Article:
Giveaway! Three (or more) Storytelling Festival Tickets and a Book

***Congratulations to Stacy, Jude, Sharleen, Natalia, and Susan — winners of this year’s Storytelling Festival ticket Giveaway ***

VWP Storytelling Festival Poster
Vashon Wilderness Program Storytelling Festival Poster

It’s that time of year again when the Vashon Wilderness Program holds its annual Storytelling Festival. Forest Halls, with its mission to keep magic alive in our world, is proud to help sponsor this fun-filled, family-friendly event.

When: Sunday, January 31, 2016. Event starts at 1:30, with Storytelling beginning at 2PM.  Where:  At the Open Space for Arts And Community, Vashon, WA. Tickets: Advance – $40/family, $20/individual. Door: $45/family, $25/individual

As I’ve mentioned in a previous post and elsewhere in this blog, storytelling is part of our nature, and indeed can be thought of as an expression of nature herself. This year VWP is delighted to have the following storytellers take the stage:

Roger Fernandes, a Coast Salish storyteller who entranced Vashon islanders a year or so ago with his rich, resonant, heartful and generous tales. I am eager to experience him!

Bonny Moss, a VWP parent and teller. The first story I ever heard from her — a rollicking Coyote tale — remains woven into my storymind. The wild and wondrous is her playground!

Ted Packard, a VWP instructor skilled in bringing young and old along a trail of mischief, deep-rooted wise ways, and the truly unexpected.wonders of our world.

The Vashon Wilderness Program has given out over $100,000 in scholarships to help children connect to nature, and the Storytelling Festival has been essential in helping support VWP’s commitment to never turn a child away due to lack of funds. In addition to the storytelling, this year’s event will feature a Dessert Auction, a Sensory Forest with nature crafts and games,  complimentary food and drink, and — as always — an opportunity to connect with family, friends, and nature-rooted community. Please read more about the event here. You can expect some serious fun and magic at this year’s Storytelling Festival!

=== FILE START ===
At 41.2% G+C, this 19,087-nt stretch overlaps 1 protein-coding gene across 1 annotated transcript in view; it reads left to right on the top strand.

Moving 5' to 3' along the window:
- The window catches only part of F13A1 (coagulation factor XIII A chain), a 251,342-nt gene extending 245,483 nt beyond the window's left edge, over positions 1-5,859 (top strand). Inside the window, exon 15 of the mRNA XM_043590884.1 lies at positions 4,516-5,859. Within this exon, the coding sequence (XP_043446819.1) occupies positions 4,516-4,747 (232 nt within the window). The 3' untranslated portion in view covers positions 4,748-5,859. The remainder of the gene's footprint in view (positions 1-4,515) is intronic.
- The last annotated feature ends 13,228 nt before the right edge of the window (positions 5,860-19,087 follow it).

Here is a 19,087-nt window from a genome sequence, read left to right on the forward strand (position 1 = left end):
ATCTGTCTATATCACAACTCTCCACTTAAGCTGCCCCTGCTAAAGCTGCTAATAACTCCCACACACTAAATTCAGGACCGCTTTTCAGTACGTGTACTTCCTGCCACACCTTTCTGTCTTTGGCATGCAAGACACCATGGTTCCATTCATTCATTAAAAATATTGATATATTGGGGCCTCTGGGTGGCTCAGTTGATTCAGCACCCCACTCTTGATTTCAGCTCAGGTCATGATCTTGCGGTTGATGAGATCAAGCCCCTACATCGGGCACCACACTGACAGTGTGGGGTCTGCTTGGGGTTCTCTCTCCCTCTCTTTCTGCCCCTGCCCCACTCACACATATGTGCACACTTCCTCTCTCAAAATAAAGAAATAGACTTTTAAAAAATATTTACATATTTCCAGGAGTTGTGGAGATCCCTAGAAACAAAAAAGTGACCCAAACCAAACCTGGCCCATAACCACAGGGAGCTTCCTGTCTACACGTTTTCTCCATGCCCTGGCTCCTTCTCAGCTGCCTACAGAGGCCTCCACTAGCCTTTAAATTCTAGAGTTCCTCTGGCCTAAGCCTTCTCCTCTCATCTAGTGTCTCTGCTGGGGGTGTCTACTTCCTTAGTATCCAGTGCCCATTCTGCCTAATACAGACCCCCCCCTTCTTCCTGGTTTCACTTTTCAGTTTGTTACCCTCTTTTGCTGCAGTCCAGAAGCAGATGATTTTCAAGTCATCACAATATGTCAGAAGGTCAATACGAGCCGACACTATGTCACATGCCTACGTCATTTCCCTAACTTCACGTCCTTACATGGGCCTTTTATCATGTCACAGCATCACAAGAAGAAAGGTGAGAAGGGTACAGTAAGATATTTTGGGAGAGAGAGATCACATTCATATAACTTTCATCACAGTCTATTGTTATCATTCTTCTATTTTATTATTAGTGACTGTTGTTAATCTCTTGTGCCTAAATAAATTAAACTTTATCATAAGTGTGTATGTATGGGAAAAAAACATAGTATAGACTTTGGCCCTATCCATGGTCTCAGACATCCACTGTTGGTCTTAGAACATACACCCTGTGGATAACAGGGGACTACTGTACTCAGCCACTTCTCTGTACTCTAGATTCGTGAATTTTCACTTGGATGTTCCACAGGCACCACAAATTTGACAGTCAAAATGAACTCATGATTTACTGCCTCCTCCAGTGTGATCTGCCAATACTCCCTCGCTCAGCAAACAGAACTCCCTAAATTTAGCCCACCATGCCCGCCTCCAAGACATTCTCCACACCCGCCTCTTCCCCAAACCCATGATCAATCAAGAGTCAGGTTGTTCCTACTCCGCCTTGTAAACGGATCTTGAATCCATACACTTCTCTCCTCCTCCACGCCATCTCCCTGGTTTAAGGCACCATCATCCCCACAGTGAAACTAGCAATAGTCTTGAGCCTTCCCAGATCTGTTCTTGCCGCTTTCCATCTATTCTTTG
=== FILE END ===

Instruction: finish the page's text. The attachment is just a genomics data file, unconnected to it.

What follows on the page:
Giveaway Details.

I will be giving away $120 worth of tickets in a drawing on my blog. That $120 translates to either 3 family tickets, 6 individual tickets, or a combination each! I’m also giving away a copy of my book, Because of the Red Fox, to one of  you who can’t come to the Storytelling Festival. Drawing closes at 11:59pm on Thursday, January 28, with the winners being chosen and notified on Friday, January 29. Only one prize per family.  Winners’ names will be added to the event’s Will Call list.

 To enter the Giveaway please read my post Discover the Earth of Your Story, consider how you’ve told stories today, and how, today, the world has lived a story into you, and leave a comment there or here (I’ll be checking both places). Please specify if you’d like to win a Family ticket, an Individual ticket, or a book.

For more chances to win, leave a separate comment below each time you do the following. Again, note in at least one comment whether you’d like to win a Family ticket, Individual ticket, or a book:

  1. Check out the description of Coyote Mentoring on the Vashon Wilderness Program web site and tell me what you think is most compelling to you about Coyote Mentoring.
  2. Sign up for the Vashon Wilderness Program’s newsletter and receive their free booklet “10 Awesome Practices to Make Nature a Natural Part of Your Family Life.” Tell me which of the 10 Practices you’re excited to introduce to your family or into your own life.
  3. “Like” the Vashon Wilderness Program on Facebook
  4. On Wed. Jan. 27, at 10am PST, Voice Of Vashon/KVSH 101.9 FM will interview VWP’s Executive Director, Stacey Hinden and with Storytelling Festival teller, Ted Packard. Listen to this live streaming interview with Stacey and Ted  about story, nature connection and children, and hear Ted tell a story. Share something in your comment that you learned, or found exciting or fun from the interview.

And here are even more chances to win!

  • Sign up for Forest Hall’s ezine. Are you already on my mailing list? Then please share something you enjoy about my ezine or blog.
  • Read my article When an Island Tells a Story and respond to the questions about Geographical Story either there or here. (I’ll be checking both places)
  • Follow Forest Halls on Twitter and tweet this Giveaway with hashtags #foresthalls #familymagicgiveaway . (Please list your Twitter ID in the comment so we can find you)
  • Post about this Giveaway on your Facebook page

Again, sign ups for the Giveaway end at 11:59PM PST on Thursday, January 28, 2016. I’ll draw the winners on Friday, January 29. There will be only one prize per family. Good luck, everyone, and thanks for entering!

Final note: Even if you don’t win, come to the event anyway. I guarantee you a fun and nourishing time!

When an Island Tells a Story

Vashon Island Artwork